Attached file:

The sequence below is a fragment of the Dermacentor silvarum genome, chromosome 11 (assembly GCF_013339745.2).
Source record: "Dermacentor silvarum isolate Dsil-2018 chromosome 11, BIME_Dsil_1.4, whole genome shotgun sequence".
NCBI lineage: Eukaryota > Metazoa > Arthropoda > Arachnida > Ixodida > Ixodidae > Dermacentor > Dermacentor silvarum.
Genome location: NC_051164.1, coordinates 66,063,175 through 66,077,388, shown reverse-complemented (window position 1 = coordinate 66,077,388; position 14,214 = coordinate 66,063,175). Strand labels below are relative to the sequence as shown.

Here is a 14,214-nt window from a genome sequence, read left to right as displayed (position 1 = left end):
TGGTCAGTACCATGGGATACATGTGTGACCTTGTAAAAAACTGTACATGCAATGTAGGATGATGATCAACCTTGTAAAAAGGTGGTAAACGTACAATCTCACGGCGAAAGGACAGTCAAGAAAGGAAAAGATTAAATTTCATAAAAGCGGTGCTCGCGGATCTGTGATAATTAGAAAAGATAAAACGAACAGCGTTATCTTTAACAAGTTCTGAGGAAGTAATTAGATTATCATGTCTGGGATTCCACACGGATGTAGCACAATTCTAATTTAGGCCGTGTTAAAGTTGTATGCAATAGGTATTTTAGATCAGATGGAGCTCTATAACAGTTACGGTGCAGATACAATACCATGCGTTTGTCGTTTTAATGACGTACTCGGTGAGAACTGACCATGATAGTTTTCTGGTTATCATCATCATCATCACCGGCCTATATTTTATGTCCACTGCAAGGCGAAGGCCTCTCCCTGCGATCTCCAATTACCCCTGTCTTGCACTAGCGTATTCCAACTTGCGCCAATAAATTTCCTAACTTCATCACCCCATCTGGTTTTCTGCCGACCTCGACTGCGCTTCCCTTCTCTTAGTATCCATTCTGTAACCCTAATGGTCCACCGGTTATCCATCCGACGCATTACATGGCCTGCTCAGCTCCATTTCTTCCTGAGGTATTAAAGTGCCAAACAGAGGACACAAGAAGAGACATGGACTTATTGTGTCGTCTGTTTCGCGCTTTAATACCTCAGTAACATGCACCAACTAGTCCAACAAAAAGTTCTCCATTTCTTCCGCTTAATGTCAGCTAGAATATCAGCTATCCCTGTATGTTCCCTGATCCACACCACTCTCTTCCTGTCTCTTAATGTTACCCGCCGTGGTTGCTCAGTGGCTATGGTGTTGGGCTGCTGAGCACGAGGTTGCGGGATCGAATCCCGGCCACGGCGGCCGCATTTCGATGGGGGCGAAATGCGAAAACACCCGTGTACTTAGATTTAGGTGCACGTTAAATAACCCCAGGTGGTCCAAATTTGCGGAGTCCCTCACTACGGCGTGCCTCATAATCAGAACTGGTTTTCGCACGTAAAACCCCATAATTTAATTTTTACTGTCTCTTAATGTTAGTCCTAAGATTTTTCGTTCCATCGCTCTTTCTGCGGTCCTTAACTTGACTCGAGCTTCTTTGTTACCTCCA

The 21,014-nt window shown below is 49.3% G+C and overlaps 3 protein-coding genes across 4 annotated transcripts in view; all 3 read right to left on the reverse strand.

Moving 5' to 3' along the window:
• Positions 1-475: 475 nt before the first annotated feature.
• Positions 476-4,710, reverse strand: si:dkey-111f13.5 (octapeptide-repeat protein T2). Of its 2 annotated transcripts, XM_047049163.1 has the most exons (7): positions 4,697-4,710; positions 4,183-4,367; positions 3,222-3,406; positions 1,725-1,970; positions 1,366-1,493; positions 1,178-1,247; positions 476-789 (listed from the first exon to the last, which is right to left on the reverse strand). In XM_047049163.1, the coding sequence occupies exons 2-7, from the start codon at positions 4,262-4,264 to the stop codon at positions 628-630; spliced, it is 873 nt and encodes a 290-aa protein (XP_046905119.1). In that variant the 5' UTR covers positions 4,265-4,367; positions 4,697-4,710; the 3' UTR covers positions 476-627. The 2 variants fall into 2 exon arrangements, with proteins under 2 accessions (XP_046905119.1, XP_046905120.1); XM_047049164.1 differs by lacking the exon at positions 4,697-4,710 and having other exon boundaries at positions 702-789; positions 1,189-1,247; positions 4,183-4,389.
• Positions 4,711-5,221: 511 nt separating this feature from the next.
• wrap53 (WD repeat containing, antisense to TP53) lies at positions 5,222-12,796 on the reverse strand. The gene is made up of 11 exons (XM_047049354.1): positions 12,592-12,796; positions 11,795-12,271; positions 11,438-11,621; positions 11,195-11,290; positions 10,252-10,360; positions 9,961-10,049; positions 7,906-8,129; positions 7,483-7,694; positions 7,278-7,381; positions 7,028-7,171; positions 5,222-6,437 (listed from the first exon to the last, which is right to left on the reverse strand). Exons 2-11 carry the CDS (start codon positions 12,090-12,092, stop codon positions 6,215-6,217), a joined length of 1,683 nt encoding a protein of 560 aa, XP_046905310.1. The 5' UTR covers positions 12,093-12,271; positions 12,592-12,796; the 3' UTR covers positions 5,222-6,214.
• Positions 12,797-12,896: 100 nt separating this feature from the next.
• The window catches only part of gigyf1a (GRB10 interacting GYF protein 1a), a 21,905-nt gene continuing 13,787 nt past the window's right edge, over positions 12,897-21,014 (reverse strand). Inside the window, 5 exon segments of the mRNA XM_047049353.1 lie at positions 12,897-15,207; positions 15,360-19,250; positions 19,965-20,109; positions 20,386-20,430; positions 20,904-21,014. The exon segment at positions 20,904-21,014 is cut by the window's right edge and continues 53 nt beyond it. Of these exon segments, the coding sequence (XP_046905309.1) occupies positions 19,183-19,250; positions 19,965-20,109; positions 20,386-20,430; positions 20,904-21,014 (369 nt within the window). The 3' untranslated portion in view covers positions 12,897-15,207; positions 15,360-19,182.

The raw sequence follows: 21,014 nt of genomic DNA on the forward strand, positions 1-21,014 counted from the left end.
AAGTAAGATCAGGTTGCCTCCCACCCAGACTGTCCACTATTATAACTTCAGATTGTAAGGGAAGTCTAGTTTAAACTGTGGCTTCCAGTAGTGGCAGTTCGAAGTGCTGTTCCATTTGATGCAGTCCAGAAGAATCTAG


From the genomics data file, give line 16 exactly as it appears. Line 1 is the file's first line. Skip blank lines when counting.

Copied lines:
AAGTAAGATCAGGTTGCCTCCCACCCAGACTGTCCACTATTATAACTTCAGATTGTAAGGGAAGTCTAGTTTAAACTGTGGCTTCCAGTAGTGGCAGTTCGAAGTGCTGTTCCATTTGATGCAGTCCAGAAGAATCTAG